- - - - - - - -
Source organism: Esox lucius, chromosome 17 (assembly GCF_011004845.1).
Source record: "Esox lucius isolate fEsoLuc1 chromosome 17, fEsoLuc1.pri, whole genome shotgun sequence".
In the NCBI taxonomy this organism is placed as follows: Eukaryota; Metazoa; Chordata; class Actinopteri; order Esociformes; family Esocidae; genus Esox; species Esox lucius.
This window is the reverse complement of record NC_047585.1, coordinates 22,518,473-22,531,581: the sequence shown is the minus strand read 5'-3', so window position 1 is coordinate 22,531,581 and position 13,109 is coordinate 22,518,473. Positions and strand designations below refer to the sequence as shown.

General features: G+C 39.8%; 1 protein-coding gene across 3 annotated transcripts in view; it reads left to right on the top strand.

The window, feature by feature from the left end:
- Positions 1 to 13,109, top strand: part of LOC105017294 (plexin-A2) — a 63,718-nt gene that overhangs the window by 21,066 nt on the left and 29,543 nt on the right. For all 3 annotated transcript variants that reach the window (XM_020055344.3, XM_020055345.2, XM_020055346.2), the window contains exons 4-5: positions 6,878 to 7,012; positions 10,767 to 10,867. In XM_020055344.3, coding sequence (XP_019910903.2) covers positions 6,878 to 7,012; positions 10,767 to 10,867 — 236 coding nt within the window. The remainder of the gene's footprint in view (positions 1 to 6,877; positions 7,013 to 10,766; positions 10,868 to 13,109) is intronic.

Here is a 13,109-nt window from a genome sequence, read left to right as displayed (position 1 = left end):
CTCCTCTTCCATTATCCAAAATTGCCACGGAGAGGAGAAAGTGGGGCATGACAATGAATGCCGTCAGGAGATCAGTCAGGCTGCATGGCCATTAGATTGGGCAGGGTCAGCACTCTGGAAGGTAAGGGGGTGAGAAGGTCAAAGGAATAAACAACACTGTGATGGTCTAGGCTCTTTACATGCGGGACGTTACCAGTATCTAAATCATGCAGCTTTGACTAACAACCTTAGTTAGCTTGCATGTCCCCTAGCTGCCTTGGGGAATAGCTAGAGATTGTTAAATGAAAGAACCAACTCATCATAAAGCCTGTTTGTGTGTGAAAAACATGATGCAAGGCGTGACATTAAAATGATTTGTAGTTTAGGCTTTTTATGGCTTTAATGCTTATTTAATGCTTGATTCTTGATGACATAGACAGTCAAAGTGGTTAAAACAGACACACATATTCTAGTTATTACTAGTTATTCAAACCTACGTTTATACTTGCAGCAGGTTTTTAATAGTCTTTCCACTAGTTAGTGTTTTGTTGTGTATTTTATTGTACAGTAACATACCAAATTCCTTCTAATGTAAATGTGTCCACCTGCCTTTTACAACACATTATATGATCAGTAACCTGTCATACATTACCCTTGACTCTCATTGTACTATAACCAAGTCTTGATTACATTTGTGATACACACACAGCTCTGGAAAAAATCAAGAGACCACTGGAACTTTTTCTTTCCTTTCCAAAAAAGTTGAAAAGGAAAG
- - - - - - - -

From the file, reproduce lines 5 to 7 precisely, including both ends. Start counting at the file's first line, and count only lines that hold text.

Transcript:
General features: G+C 39.8%; 1 protein-coding gene across 3 annotated transcripts in view; it reads left to right on the top strand.

The window, feature by feature from the left end:
- Positions 1 to 13,109, top strand: part of LOC105017294 (plexin-A2) — a 63,718-nt gene that overhangs the window by 21,066 nt on the left and 29,543 nt on the right. For all 3 annotated transcript variants that reach the window (XM_020055344.3, XM_020055345.2, XM_020055346.2), the window contains exons 4-5: positions 6,878 to 7,012; positions 10,767 to 10,867. In XM_020055344.3, coding sequence (XP_019910903.2) covers positions 6,878 to 7,012; positions 10,767 to 10,867 — 236 coding nt within the window. The remainder of the gene's footprint in view (positions 1 to 6,877; positions 7,013 to 10,766; positions 10,868 to 13,109) is intronic.